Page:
As Tillamook County adjusts to Phase 2, a seventh confirmed COVID-19 case has been reported as of Monday, June 22, by Tillamook County Community Health Centers. The individual is between the ages of 30-39 and is a resident of Tillamook County.
Public health department staff is working with the individual who remains under self-isolation at home. Contact investigation is currently ongoing.
This is the first COVID-19 case reported in Tillamook County since April 14.
The Tillamook County Board of Commissioners discussed at their weekly community meeting Friday, June 19, Gov. Brown requiring various counties to wear face coverings in public indoor spaces, COVID-19 testing and updates in the county.
Effective Wednesday, June 24, Lincoln, Multnomah, Washington, Clackamas, Hood River, Marion and Polk Counties will have a face covering requirement for indoor public spaces, such as grocery stores, gyms and fitness studios, pharmacies, public transit agencies, personal service providers and more. Businesses must require employees, contractors, volunteers and customers to wear a mask, face covering or shield unless an accommodation or exemption applies. Children under 12 years of age, as well as people with a disability or medical condition that prevent them from wearing a face covering, are not required to wear one.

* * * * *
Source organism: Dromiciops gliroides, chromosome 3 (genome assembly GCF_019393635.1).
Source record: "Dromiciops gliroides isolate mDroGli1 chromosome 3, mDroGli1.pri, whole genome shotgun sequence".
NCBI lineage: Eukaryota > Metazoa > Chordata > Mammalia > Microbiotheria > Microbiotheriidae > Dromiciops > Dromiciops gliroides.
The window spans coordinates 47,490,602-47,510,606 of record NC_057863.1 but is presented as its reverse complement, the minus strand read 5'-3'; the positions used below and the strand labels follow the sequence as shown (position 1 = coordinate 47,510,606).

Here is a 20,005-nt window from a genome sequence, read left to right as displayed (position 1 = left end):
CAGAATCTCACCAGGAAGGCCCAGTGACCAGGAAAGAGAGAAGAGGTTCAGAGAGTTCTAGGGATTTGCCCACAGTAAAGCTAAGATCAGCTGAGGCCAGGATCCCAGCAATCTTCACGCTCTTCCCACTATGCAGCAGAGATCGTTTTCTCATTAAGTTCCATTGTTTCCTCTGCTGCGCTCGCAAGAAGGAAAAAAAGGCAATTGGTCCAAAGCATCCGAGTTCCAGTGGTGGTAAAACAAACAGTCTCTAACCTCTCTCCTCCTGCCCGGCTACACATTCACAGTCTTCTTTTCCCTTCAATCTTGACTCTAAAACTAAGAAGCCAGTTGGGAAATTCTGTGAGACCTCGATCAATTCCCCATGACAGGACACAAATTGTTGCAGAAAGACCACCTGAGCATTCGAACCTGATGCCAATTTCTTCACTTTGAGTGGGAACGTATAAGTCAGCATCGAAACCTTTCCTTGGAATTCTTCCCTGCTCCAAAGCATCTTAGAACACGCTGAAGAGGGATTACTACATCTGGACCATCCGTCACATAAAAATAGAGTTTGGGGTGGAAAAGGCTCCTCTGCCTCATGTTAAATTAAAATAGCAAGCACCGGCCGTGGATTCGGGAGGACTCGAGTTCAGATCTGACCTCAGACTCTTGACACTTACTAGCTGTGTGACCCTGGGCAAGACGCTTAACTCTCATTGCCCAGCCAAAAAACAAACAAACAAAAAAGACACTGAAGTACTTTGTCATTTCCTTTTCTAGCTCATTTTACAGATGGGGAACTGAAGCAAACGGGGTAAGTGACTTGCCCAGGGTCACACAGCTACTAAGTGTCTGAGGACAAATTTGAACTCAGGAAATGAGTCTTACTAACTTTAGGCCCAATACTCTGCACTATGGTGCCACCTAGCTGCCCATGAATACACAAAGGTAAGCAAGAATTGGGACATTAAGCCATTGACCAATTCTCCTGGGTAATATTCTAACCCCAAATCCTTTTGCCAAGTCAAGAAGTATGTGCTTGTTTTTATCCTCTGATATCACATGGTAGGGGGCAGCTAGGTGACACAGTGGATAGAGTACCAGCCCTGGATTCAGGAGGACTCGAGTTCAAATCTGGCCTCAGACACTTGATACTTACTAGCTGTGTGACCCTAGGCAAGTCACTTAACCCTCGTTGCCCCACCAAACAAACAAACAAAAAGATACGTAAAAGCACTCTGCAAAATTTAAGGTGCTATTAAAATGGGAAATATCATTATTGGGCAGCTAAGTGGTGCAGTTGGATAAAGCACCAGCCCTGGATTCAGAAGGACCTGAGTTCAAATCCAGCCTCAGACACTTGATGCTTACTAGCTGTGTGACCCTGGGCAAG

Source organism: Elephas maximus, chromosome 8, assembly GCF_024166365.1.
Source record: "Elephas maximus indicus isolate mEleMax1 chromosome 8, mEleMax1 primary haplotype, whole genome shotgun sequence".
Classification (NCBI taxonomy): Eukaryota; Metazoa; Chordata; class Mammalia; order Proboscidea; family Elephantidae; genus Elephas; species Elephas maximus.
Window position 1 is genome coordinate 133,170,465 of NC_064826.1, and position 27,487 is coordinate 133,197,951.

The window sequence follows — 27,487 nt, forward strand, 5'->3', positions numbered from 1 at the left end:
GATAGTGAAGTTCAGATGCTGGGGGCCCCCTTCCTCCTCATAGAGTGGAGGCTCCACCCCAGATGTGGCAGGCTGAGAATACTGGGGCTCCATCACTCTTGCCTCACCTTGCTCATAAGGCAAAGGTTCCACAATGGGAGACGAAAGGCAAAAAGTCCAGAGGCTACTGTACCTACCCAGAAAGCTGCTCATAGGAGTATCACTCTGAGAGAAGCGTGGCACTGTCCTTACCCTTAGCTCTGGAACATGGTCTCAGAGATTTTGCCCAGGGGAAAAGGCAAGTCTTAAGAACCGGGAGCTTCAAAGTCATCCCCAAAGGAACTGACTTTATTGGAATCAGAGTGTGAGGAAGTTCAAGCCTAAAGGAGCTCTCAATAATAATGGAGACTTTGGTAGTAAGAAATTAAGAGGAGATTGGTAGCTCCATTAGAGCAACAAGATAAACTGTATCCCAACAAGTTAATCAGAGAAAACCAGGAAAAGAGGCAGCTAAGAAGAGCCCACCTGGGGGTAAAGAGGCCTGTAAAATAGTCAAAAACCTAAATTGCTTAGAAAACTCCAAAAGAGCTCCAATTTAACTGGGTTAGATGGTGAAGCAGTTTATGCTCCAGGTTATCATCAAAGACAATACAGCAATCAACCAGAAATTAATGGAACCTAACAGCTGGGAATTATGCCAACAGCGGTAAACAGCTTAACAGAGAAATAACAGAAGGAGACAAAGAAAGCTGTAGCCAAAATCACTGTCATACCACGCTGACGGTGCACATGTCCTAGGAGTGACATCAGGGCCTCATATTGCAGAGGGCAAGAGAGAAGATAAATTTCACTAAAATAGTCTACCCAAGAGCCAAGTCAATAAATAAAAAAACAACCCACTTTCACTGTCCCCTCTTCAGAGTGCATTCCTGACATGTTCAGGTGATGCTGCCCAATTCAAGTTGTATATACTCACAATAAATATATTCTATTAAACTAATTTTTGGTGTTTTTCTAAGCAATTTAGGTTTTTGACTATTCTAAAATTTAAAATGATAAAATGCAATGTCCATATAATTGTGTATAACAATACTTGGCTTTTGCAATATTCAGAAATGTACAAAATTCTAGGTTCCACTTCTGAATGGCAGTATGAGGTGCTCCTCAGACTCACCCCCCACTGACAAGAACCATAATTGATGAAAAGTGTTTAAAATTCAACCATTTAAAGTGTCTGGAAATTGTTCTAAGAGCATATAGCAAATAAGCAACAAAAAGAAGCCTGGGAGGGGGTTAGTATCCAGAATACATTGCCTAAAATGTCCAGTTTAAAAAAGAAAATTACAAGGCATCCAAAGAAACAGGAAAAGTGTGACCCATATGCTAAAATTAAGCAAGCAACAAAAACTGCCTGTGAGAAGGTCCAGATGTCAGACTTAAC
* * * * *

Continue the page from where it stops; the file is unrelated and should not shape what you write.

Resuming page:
Adventist Health Tillamook President Eric Swanson said their PPE supply is adequate. Patients are coming back to get their care.
“The health department is going through the 40 some plus pages of guidance the state has put out about education so we can help the schools,” Gordon McCraw said. “We have a meeting planned with them to get their plans going and then make sure they’re in compliance with what the guidance says.”
McCraw also said he accepted 300 donated face shields a man in Washington had made. The man had supplied all first responders in Washington.
Rep. David Gomberg said when people are not feeling sick, it is harder to encourage them to stay home and we need to get a better sense of how many people are walking around asymptomatic.
Sen. Betsy Johnson said the fact that companies have stepped forward and provided masks and face shields is remarkable. There are some people for whatever reason that cannot wear a mask.
Commission-elect Erin Skaar said businesses in Manzanita standing together and requiring masks was very powerful. She encourages the county to look to Manzanita and see how that can be done in other areas of the county.
The commissioners have not discussed requiring citizens to wear masks at this time, Commissioner Mary Faith Bell said during the June 22 meeting.